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By David Folkenflik and David Folkenflik,SUN TELEVISION WRITER | April 25, 2001
Juan Williams commands two very different, very prominent public pulpits. Four days a week, he is the host of National Public Radio's "Talk of the Nation," a two-hour sanctuary for thoughtful, sometimes provocative discussion of issues in the public eye. Sundays, he is a pundit on the weekly political talk show "Fox News Sunday," on which he has appeared almost since the first show. (It is celebrating its five-year anniversary this Sunday.) During the week, Williams acts as the reasonable arbiter, led by common sense to tease out greater truths.
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By David Zurawik, The Baltimore Sun | September 11, 2010
There is no shortage of big political stories in the midterm election season that includes Tuesday night's Maryland primary. Will control of Congress shift from Democrats to Republicans? How many statehouses will change hands? But there are also some large media stories involving the TV journalists who will be bringing election news to millions of viewers. And one of the biggest involves Bret Baier, anchor of the nightly Fox News program "Special Report with Bret Baier. " Baier steps up this fall as lead political news anchor on Election Night replacing Brit Hume, who moved after the 2008 elections to the role of senior political analyst.
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By David Folkenflik and David Folkenflik,SUN TELEVISION WRITER | June 2, 2003
WASHINGTON - Brit Hume has the Voice. Perhaps you've heard it before. Deep and unwavering, at once assuring and assured, it instantly conveys authority. The Voice is one you might secretly long to hear from an airline pilot or surgeon. Hume is the chief Washington anchor for Fox News Channel, a calming presence for the cheeky ratings king of cable television news - a grown-up among fraternity boys. Unlike Fox News anchor Shepard Smith, Hume is unlikely to blurt out a coarse sexual term on the air or bump his car into a woman over a parking dispute.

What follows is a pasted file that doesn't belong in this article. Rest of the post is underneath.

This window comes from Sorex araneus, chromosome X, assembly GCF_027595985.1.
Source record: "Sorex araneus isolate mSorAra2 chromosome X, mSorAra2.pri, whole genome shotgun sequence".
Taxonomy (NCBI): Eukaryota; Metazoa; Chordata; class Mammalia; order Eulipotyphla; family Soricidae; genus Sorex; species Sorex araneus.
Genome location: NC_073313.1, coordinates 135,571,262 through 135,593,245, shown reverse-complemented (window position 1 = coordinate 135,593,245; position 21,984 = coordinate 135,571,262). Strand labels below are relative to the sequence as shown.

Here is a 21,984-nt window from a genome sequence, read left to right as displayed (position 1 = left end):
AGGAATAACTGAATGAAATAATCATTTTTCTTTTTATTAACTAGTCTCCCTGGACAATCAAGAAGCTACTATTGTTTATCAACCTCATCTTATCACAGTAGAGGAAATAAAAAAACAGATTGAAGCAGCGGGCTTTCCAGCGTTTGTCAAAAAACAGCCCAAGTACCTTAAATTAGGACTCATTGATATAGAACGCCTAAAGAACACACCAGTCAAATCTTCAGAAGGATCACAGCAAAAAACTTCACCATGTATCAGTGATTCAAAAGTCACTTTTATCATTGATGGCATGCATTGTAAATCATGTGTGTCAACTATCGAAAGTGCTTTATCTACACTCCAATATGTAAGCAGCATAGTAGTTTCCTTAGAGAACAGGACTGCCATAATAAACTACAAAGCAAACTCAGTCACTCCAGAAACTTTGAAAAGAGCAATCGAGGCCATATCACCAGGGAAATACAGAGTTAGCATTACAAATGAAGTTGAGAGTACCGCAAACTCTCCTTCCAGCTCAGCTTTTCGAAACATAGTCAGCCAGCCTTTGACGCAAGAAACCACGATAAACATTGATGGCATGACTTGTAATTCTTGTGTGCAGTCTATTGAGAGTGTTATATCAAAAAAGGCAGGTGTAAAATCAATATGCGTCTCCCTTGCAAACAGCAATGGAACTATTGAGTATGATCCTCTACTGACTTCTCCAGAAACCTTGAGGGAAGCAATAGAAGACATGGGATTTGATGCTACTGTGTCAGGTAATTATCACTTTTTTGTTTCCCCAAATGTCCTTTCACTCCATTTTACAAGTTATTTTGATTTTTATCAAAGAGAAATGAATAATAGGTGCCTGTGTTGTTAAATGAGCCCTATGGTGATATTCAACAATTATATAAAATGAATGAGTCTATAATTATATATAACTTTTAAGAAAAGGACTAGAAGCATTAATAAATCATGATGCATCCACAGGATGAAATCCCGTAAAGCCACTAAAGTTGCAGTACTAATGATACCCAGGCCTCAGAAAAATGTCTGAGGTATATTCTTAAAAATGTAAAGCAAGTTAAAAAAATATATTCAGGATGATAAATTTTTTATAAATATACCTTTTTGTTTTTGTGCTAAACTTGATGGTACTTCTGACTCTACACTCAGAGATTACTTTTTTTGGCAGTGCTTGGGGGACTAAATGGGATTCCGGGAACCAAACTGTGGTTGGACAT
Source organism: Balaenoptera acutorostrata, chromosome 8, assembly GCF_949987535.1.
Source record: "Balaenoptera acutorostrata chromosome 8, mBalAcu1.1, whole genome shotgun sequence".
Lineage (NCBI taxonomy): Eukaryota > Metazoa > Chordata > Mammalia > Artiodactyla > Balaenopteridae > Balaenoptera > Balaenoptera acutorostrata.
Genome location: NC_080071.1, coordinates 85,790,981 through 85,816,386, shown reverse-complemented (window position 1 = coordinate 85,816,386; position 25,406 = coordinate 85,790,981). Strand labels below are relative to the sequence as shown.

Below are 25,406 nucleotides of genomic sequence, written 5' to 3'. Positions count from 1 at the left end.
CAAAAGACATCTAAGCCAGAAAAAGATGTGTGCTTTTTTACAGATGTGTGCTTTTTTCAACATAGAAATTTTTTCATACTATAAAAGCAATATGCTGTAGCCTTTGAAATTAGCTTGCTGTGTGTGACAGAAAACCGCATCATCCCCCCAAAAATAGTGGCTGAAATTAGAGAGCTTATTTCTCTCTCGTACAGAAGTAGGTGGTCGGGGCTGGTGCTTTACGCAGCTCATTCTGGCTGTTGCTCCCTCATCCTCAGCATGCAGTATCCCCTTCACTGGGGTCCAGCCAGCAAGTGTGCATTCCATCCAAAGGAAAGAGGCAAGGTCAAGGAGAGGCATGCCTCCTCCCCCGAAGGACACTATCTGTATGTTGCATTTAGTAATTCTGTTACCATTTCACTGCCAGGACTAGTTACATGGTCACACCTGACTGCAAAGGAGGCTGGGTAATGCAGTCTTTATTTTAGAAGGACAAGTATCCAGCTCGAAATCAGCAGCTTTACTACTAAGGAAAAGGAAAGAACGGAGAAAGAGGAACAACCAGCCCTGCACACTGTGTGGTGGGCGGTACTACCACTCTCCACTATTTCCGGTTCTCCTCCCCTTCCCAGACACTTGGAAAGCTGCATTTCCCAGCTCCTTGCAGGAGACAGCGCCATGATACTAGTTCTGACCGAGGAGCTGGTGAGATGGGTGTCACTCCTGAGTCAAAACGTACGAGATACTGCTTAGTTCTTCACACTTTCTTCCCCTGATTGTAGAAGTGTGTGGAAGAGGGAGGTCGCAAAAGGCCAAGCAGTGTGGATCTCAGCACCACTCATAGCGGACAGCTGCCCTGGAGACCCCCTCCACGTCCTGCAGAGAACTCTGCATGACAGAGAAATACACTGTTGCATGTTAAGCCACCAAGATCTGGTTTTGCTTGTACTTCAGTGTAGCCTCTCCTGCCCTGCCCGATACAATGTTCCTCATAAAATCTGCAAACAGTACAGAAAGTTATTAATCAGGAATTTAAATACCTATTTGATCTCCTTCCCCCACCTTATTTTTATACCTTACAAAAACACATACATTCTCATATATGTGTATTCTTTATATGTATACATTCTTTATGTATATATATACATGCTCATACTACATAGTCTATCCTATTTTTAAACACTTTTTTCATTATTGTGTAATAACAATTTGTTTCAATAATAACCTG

FEATURES
By KEVIN COWHERD | February 20, 2006
When Dick Cheney blasted his pal with birdshot on the Quail Hunt from Hell, he became one of the latest public figures to screw up while trying to contain a scandal. In fact, the vice president's actions following the accidental shooting of poor old Harry Whittington should be studied by every high-profile politician, Hollywood celebrity, Fortune 500 CEO and superstar athlete as the way not to act after you're caught doing something incredibly stupid and embarrassing. Why, the veep blew it so badly he might be responsible for a new phrase entering the lexicon of scandal spinmeisters: Don't pull a Cheney.
FEATURES
November 2, 2004
ABC (Ch. 2) From: ABC News headquarters in New York When: Starts at 6:30 p.m. Anchor: Peter Jennings CBS (Ch. 13) From: CBS News studios on West 57th in New York When: Starts at 7 p.m. Anchor: Dan Rather NBC (Ch. 11) From: Rockefeller Center in New York When: Starts at 7 p.m. Anchor: Tom Brokaw PBS (Chs. 22, 67) From: WETA in Washington When: Starts at 10 p.m. Anchor: Jim Lehrer CNN From: Nasdaq Tower in New York's Times Square When: Starts at 7 p.m. Anchor: Wolf Blitzer Fox News Channel From: Studio D in New York When: Starts at 7 p.m. Anchor: Brit Hume
FEATURES
December 11, 1996
Fox News snatches reporter Brit Hume away from ABCNews Corp.'s fledgling Fox News cable-television channel hired ABC White House correspondent Brit Hume, according to a Fox official.The 54-year-old Hume, whose contract with ABC expires this month, has reported on the Bush and Clinton administrations since 1988. Hume also writes a weekly syndicated newspaper column on personal computing.At Fox, Hume will be managing director of the Washington bureau and will appear on air, the Fox official said.
ENTERTAINMENT
By David Zurawik, The Baltimore Sun | September 10, 2010
There is no shortage of big political stories in the midterm election season that includes Tuesday night's Maryland primary. Will control of Congress shift from Democrats to Republicans? How many statehouses will change hands? But there are also some large media stories involving the TV journalists who will be bringing election news to millions of viewers. And one of the biggest involves Bret Baier, anchor of the nightly Fox News program "Special Report with Bret Baier. " Baier steps up this fall as lead political news anchor on Election Night replacing Brit Hume, who moved after the 2008 elections to the role of senior political analyst.
FEATURES
By David Folkenflik and David Folkenflik,SUN TELEVISION WRITER | April 2, 2003